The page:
summit for climate change was the COP 22, in Marrakesh. Negotiators from 200 countries
met and tried to concretise the COP21 paris agreements into a workable plan. All
countries have affirmed their “commitment” to the “full implementation” of the Paris
Agreement. But much remains to be done to curb global temperatures and reduce CO2
emissions, especially with LEDC’s who have a heavily vested interest in continuing their
use of cheap (but carbon heavy) fuels. In the past, agreements such as the DDT ban in
1972 have worked to prevent further environmental pollution. In fact, the hole in the
ozone layer
Evidence points unequivocally towards human activity as the cause of recent climate
change. Through the burning of fossil fuels, we have been polluting the atmosphere to the
extent that greenhouse gases are causing global temperatures to rise. Climate skeptics still
argue that temperature change is natural, but it is time to accept the concrete evidence that
we, though our reckless relationship with the atmosphere and nature for economic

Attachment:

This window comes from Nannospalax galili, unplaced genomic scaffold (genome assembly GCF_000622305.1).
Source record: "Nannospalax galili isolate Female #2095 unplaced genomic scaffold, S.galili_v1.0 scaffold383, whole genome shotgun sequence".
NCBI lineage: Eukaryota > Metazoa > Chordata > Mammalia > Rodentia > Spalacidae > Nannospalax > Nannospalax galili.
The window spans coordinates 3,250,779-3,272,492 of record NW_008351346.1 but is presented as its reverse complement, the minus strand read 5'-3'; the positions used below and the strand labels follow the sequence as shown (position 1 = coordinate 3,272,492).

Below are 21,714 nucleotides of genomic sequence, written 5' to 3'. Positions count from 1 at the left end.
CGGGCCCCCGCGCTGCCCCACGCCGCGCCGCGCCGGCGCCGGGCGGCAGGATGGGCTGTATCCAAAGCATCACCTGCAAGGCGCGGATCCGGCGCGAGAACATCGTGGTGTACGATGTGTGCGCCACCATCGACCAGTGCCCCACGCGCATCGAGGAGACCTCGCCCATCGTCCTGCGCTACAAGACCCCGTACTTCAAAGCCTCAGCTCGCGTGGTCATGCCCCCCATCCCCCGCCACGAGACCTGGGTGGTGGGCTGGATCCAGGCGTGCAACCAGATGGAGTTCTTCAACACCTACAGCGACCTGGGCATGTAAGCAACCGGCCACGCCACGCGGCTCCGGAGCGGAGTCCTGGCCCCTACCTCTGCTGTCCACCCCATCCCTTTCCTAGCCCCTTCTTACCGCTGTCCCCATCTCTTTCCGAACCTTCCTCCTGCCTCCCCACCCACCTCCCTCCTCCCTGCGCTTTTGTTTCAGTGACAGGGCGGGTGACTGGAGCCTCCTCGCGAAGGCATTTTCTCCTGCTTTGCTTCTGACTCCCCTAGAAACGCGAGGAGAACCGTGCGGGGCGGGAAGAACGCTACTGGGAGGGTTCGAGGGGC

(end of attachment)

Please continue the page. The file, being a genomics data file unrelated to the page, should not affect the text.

benefit, are digging our own grave. Natural drivers also have an effect, but as previously
demonstrated in figure 1 and 3, they are almost trivial.
The most disheartening fact I learnt is that we need 0 emissions, or negative
emissions to stabilise climate change at +2ºc (Fig. 6). This is hardly realistic, especially
when periphery countries are pushing to become core countries and want the same cheap
energy most MEDC’s built their industries on. I believe that the solution to global climate
change lies purely in financial and economical aspects. Make sustainable energy cheaper
than fossil fuels, and we will be one step further towards a zero-emissions world.